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Clockwise (from top left): Shami Banana Leaf Delights, D’Rubinah Restaurant, The Famous Kitchen, White Restaurant PHOTO: instagram/apble_q, makanmarathon, deuxavenue, yongkaiiii

What I Eat In My Hood: Sembawang Resident And Restaurant PR Consultant

In this edition, restaurant PR professional Jill Sara picks out gems from her newly adopted neighbourhood.

Having lived for a long time in a quiet corner of the East Coast, our move to Sembawang last year was a jolt to the senses. Unlike the laidback charm of our former neighbourhood, this enclave in Singapore’s north brims with industrious energy. 

At first, we missed the numerous hawker stalls and food options that we had grown up with, but we have since found delicious salves for our souls in these wonderful gastronomic gems, deep in the heart of our adopted home base that we are still getting to know but already love.

The Famous Kitchen

Location: 54 Sembawang Road

While it used to serve Teochew cuisine in its former location, this local zi char restaurant has been serving Cantonese cuisine since it moved here in 2009. Unlike its sister restaurant Famous Treasure at The Capitol, which is known for its roast meats, this one is feted for its seafood, which is priced manageably though not “coffeeshop cheap”.

The talk of the menu is the rock salt-baked swimmer crabs from Indonesia, which are delivered to the stall every Monday and Friday. So too the lobster braised bee hoon which goes for more than $100 per serving. 

These options are too bougie for my taste, especially when I want a simple dinner, so we usually go for the sweet and sour fish, salted fish fried rice, and KL-style Hokkien mee. I phone in at 5pm for pick up at 6pm because the restaurant gets slammed at peak dining hours every day.

White Restaurant

Location: 22 Jalan Tampang (opposite Sembawang Shopping Centre)

This is the birthplace of The Original Sembawang White Beehoon, which has since expanded to six outlets islandwide. The main outlet still stands and fills up quickly. Queues can take one to two hours, even for take-out. I always order the white bee hoon and ask for more of that spicy-tangy chili paste on the side (warning: they charge for extra chili when you order take-out).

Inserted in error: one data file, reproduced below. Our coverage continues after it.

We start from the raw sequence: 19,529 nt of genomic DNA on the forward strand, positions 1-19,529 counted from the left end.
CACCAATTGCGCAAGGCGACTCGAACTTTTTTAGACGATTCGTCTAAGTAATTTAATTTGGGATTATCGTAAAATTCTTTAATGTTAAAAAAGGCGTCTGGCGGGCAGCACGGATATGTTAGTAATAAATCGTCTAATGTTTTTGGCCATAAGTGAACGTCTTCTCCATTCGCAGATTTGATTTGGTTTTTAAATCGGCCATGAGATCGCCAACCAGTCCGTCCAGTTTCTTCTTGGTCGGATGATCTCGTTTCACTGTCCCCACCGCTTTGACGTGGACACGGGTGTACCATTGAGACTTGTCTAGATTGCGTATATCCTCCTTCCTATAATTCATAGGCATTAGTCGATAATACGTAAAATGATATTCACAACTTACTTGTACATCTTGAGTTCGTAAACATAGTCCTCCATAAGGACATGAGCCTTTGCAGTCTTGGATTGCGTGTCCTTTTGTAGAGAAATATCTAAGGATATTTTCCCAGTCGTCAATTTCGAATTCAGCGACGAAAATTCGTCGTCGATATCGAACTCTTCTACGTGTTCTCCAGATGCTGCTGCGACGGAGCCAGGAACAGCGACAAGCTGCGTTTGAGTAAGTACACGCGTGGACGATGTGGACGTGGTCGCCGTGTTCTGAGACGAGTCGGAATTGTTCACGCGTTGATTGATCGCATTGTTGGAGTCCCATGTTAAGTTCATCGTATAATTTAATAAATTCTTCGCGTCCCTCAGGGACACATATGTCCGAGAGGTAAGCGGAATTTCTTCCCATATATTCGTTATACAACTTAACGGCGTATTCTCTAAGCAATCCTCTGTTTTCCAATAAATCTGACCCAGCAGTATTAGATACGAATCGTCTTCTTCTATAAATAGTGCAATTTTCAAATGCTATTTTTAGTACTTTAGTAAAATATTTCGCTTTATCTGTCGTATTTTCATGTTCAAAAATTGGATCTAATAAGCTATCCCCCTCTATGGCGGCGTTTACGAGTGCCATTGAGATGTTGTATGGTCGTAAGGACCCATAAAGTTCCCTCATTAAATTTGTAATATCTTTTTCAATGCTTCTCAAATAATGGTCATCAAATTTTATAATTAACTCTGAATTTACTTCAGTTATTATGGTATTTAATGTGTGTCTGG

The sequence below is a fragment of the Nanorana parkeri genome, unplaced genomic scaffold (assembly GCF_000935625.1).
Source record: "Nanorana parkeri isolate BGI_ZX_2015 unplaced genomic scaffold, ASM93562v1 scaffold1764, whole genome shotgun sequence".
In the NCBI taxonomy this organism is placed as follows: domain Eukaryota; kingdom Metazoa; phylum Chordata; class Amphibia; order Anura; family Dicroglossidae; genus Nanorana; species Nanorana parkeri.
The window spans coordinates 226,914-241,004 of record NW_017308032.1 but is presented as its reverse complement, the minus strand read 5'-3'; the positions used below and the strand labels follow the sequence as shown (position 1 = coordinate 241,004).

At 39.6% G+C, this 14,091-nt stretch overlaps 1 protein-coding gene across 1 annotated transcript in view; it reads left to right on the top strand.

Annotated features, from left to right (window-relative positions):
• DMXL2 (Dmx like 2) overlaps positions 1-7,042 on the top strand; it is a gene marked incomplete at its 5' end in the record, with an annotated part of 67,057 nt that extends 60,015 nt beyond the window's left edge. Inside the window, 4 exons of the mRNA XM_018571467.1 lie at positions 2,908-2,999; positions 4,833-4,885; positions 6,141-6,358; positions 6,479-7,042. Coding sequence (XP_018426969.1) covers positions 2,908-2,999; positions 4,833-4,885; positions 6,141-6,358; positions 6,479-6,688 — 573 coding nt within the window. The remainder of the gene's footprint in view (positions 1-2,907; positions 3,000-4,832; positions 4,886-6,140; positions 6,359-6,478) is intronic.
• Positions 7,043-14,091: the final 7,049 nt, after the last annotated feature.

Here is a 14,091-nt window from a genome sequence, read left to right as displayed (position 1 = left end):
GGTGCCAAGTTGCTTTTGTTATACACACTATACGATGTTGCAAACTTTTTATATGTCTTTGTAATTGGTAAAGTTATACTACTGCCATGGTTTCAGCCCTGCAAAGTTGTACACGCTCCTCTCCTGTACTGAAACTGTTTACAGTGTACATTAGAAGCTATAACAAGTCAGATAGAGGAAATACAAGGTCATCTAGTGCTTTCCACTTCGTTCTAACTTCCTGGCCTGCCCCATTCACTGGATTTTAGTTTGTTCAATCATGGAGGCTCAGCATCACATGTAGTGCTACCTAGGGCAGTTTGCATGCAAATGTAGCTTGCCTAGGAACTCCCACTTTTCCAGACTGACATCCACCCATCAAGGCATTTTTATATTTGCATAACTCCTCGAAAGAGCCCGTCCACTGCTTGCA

The brand’s success lies in the consistency in taste and presentation of their star dish: the richly flavored noodles cooked a la minute and served in a robust chicken stock made from old hens. They recently started offering mala bee hoon, but I’m a purist, so I stick to the original.

If you have big appetites, get the signature meat and seafood roll, spicy sweet potato leaves, and salted egg sotong. Just don’t expect five-star service here.

D’Rubinah Restaurant

Location: 592-593 Sembawang Road

This grotty 24-hour coffeeshop sits a stone’s throw away from the neighborhood mall. It serves “Thai-Muslim, South Indian and Western” food, so it’s no wonder this is a popular supper haunt. Nasi daging Rubinah, nasi goreng kampung, and murtabak are but a few things on the bursting menu. They aren’t the island’s best, but they hit the spot late at night when everything else is shut.

In the mornings, it’s always prata kosong and fish curry for me. Prata here costs little over a dollar a piece, so I didn’t expect much when I first came here. But it turns out the prata is great. The dough is fluffy and supple, and the curry harbours a fine balance of sweet and sour. Suffice it to say, this place far exceeded my snooty East Coast expectations.

Shami Banana Leaf Delights

Location: 349 Sembawang Road

On this stretch, there’s a McDonald’s, an ice cream parlour, and this unpretentious Indian restaurant which even has a low table that lets guests sit on the floor and enjoy their food as if they were at home. It’s never very busy, so no need to make a reservation.

Many people recommended this place for its mutton biryani, which they said was the best in Singapore. Of course we had to try it since my husband is a mutton biryani fiend. As soon as it’s set before him, he is silent till every last morsel and grain of that slow-cooked mutton on the bone and headily spiced basmati rice have been mopped up.

No one has been able to pinpoint exactly what makes this biryani so good, so I chalk it up to chemistry. We feel lucky that they’re just a walk away from our home.

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